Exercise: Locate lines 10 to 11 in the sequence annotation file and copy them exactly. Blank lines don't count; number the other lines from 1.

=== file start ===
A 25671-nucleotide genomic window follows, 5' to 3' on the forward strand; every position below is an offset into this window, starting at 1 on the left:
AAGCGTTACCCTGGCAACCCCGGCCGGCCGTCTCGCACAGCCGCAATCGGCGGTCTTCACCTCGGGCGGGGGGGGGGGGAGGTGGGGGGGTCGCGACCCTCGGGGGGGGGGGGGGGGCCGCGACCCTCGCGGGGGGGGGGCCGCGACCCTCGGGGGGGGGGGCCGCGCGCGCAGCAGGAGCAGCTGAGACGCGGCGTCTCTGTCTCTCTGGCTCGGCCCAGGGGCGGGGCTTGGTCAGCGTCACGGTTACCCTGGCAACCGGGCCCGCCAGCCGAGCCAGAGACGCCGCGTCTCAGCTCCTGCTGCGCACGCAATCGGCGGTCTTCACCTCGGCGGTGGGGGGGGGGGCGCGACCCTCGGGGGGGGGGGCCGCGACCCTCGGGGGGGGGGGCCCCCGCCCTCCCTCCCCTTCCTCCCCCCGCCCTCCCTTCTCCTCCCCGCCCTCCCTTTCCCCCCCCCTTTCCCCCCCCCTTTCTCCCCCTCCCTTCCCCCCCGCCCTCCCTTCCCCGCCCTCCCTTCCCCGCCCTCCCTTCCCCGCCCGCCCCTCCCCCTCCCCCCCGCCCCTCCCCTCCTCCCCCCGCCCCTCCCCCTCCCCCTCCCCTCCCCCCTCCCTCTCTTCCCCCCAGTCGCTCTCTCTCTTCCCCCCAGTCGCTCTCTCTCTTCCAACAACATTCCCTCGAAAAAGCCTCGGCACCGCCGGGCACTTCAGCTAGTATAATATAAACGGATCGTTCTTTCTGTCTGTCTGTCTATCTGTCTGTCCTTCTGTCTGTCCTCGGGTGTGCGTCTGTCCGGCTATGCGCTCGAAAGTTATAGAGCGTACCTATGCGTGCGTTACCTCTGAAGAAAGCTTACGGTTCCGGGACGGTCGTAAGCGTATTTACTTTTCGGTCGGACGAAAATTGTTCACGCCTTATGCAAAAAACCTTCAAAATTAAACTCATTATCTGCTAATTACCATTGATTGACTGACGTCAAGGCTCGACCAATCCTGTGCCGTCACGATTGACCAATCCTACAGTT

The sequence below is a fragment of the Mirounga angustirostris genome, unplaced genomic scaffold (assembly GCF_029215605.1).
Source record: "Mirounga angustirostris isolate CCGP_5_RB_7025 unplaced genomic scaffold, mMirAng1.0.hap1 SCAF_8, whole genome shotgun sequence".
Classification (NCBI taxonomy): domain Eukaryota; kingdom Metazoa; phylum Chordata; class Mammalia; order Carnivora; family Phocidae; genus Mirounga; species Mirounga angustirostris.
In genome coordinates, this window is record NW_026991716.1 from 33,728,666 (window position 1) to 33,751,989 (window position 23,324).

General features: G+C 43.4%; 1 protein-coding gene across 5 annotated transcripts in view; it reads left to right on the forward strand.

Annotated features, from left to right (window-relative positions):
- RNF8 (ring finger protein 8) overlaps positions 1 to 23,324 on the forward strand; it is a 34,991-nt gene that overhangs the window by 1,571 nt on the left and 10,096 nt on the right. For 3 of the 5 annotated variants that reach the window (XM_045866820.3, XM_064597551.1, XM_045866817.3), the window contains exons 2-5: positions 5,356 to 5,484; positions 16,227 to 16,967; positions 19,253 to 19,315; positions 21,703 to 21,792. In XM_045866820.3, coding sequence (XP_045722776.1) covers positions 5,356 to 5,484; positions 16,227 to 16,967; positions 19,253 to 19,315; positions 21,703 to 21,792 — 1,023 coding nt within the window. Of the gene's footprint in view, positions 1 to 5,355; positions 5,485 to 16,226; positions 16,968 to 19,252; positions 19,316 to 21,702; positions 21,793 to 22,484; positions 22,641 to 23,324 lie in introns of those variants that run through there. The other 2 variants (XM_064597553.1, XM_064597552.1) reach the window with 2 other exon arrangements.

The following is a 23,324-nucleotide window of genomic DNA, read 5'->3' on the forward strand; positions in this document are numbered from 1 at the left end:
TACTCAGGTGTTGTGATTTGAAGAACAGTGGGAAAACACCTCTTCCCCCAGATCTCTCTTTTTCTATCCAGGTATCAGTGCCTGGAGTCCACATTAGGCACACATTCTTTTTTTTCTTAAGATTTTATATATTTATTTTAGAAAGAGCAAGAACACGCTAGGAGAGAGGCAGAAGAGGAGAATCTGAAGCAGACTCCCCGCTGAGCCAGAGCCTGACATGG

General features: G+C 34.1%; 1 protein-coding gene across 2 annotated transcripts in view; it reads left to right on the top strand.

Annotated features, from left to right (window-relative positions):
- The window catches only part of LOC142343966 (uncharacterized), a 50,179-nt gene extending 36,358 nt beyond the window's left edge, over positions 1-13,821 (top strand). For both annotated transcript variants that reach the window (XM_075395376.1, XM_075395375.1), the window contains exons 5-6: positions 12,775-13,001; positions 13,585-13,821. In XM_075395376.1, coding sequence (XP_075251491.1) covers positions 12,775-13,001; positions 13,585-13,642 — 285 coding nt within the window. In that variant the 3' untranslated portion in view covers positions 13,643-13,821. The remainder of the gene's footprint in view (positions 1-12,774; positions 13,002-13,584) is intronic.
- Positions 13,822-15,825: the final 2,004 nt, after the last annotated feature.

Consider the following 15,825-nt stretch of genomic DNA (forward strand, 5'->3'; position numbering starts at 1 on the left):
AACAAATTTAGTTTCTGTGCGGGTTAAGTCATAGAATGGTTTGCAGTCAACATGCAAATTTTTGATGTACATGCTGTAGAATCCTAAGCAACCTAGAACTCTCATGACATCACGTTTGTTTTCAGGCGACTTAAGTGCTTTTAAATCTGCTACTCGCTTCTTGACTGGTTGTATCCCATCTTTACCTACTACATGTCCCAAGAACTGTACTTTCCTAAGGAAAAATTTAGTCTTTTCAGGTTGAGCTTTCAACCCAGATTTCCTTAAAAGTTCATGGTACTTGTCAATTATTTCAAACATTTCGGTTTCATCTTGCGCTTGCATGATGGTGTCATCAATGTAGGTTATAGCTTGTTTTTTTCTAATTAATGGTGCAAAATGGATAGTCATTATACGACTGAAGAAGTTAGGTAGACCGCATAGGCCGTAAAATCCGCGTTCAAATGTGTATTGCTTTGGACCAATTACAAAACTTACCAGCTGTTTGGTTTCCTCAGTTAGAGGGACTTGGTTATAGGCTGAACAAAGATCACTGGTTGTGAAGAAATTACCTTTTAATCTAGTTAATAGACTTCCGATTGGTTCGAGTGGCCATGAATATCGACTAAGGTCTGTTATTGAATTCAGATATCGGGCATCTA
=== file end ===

The following is a 23,324-nucleotide window of genomic DNA, read 5'->3' on the forward strand; positions in this document are numbered from 1 at the left end:
TACTCAGGTGTTGTGATTTGAAGAACAGTGGGAAAACACCTCTTCCCCCAGATCTCTCTTTTTCTATCCAGGTATCAGTGCCTGGAGTCCACATTAGGCACACATTCTTTTTTTTCTTAAGATTTTATATATTTATTTTAGAAAGAGCAAGAACACGCTAGGAGAGAGGCAGAAGAGGAGAATCTGAAGCAGACTCCCCGCTGAGCCAGAGCCTGACATGG